UK Hazards Campaign welcomes the new ILO Fundamental Right on health and safety at work and demands UK Government action to implement it, save lives and livelihoods.
On 10th June a historic announcement was made to introduce a fifth fundamental principal and right at work with the right for workers to a healthy and safe working environment. It is the first extension of workers’ rights in 25 years. (1)
This stands alongside those Fundamental principles and rights at work, originally adopted in 1998:
Freedom of association and the effective recognition of the right to collective bargaining
The elimination of forced or compulsory labour
The effective abolition of child labour
The Elimination of discrimination in respect of employment and occupation. And now
Right to a healthy and safe working environment
The main aim of the International Labour Organisation (ILO) is to promote rights at work, encourage decent employment opportunities, enhance social protection and strengthen dialogue on work related issues. It is the only tripartite UN Agency and has been in existence since 1919 when the ILO was formed.
This significant development has only been possible with the dedication and hard work of individuals across the globe and we congratulate and thank them for their fortitude and relentless pursuit of decent work that is safe and healthy and that will benefit all of society.
The fundamental right to safe and healthy work was the major theme of this year’s International Workers Memorial Day as we remembered all those people who die in the UK because of exposure to toxic and hazardous substances and work activities.
Every year in the UK more than 50,000 people die because of work activities and because their employers have failed to control the risks to their health and safety. (2) This is both immoral and makes no economic sense to the UK economy, to our health care systems and to the commercial interests of organisations. Every death is cost to individuals, to communities and to society in general. This needs to be addressed and reduced. Covid-19 has led to the deaths of more than 20,000 workers. Deaths that should and could have been avoided with employers taking a precautionary approach to the risks.
This Thursday 16.6.22 is ‘Clean Air Day’ and the Hazards Campaigns TUCAN (Trade Union Clean Air Network) is holding an event to discuss the harm that toxic and polluted air is causing workers, their community and families. According to the Govt, air pollution is the largest environmental risk to public health, killing between 28,000 and 36,000 deaths every year. (3) However, little is done to protect the health of workers exposed inside and outside the workplace every day and everyone should have the right to not be harmed because of their work.
“No-one should be exposed to polluted air, be injured, develop occupational diseases or die because of work. The vast majority of these are foreseeable and preventable. Workplace harm is a blight on our society and for our families and loved ones.”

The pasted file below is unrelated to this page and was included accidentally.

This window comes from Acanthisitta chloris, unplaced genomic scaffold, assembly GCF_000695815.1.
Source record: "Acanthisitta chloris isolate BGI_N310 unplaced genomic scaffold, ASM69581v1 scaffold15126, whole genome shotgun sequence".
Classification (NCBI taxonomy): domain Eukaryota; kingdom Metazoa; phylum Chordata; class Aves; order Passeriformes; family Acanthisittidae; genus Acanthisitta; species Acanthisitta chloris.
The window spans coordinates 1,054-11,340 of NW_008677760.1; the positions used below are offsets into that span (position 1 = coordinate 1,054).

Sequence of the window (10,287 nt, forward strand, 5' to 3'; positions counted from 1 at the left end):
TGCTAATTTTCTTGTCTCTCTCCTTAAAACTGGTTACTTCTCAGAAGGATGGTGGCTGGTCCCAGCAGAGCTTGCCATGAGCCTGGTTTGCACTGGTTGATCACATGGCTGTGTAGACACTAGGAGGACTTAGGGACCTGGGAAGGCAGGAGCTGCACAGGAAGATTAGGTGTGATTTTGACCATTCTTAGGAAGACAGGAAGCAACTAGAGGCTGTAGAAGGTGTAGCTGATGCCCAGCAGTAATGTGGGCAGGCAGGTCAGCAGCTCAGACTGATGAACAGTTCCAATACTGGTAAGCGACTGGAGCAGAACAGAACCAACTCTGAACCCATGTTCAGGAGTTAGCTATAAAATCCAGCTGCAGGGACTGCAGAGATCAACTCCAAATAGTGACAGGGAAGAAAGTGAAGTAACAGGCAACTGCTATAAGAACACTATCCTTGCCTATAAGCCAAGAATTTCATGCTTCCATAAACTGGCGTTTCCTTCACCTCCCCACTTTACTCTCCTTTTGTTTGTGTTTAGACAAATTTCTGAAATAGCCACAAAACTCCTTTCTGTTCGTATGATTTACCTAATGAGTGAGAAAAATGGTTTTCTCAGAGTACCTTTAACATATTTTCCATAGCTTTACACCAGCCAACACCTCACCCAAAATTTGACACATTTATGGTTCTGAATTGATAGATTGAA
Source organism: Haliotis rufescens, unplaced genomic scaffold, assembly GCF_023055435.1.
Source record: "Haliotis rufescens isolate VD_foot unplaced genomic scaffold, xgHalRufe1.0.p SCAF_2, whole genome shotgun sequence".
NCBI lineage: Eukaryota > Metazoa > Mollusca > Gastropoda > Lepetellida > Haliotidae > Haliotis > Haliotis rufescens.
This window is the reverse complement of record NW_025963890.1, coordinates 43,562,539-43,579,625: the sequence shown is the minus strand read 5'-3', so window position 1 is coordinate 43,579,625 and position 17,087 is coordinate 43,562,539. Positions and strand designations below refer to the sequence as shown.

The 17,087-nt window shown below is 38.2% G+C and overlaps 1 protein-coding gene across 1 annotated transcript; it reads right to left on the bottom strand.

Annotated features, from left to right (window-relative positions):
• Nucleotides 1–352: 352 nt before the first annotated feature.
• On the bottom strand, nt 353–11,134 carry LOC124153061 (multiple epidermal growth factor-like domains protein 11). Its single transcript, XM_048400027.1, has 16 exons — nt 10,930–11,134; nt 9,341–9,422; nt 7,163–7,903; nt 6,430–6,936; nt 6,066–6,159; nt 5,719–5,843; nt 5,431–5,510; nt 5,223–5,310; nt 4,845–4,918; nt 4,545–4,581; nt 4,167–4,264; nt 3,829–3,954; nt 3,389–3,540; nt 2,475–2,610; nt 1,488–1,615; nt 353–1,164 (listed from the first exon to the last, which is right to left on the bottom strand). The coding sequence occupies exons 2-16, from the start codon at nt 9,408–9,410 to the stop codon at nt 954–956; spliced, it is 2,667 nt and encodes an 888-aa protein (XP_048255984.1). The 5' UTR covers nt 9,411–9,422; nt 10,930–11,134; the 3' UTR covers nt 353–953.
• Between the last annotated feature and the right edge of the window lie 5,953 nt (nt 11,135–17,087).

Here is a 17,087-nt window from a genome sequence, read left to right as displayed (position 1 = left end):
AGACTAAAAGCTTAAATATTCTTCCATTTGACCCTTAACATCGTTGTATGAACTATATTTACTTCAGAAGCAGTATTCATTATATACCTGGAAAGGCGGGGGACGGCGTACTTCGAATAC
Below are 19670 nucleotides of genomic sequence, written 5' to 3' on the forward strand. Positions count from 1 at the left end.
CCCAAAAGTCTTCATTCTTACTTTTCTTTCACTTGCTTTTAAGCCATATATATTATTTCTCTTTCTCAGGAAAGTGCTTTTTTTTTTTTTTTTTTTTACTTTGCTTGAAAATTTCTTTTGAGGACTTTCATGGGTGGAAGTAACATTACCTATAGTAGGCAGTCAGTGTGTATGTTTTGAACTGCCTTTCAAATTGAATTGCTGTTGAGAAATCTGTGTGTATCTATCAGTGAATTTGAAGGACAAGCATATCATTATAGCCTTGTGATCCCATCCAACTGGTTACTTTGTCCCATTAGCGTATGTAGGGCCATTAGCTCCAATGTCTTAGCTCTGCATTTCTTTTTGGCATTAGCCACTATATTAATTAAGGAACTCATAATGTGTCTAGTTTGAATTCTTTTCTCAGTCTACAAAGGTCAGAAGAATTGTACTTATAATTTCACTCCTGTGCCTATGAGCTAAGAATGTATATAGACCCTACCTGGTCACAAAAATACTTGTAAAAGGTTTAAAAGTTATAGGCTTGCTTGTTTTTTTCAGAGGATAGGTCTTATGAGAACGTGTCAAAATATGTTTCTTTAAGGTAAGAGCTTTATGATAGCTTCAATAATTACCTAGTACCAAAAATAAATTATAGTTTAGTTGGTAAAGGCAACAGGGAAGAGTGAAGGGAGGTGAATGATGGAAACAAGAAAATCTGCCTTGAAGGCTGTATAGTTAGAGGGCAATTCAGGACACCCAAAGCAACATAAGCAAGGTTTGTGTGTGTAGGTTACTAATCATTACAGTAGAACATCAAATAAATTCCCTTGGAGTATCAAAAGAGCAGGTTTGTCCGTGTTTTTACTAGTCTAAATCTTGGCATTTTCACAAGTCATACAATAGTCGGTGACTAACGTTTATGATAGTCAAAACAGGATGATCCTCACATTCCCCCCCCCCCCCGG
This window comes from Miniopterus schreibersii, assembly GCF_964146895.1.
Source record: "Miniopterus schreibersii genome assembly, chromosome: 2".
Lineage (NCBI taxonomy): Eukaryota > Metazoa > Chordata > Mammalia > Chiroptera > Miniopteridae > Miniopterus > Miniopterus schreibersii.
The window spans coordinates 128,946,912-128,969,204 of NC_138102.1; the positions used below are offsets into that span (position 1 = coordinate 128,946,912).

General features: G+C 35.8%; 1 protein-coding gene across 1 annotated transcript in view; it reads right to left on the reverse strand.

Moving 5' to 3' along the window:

The Hazards Campaign calls on the UK government to ensure the safety and health of all workers as outlined in ILO conventions 155 and 187 and to agree to support their recommendations in UK law, including in trade agreements, international financing rules and in the global supply chains.
“Having the International Labour Organisation, a United Nations body with representation from governments, employers and workers organisations, agree the right to safe and healthy work as a fundamental right globally is an amazingly significant event and those who have achieved it deserve applause. However, this right does not apply in the same way EU Directives or national laws do and we will have to fight to ensure our government (and many others) do what is necessary to meet the spirit of this right. What is clear is that it will be a useful tool in the fight against the de-regulators and those who hide de-regulation in secret international trade deals but we will have to learn exactly how it may be used in those fights in the months and years to come.”
News bulletin for immediate release – 28 January 2022 No embargo
Delegates at the Friday 28 January meeting of the Hazards Campaign demand action, from the Government to enforce existing occupational safety law and prosecute employers that break the law, and to reverse their abandonment of occupational public health mitigation.
The latest statistics from Government show a huge number of workplace outbreaks. (1)
The Covid crisis in the UK has been led by a government that not only admits to breaking Covid law, but also abdicates all responsibility for controlling transmission of this deadly virus.
Janet Newsham of Hazards Campaign said: “The Hazards Campaign continues to support workers and trade union reps in untangling the confused, unscientific, unsafe and unlawful government guidance, apparently produced to force workers and others into unsafe and unhealthy workplaces, without adequate risk assessments and appropriate control measures. “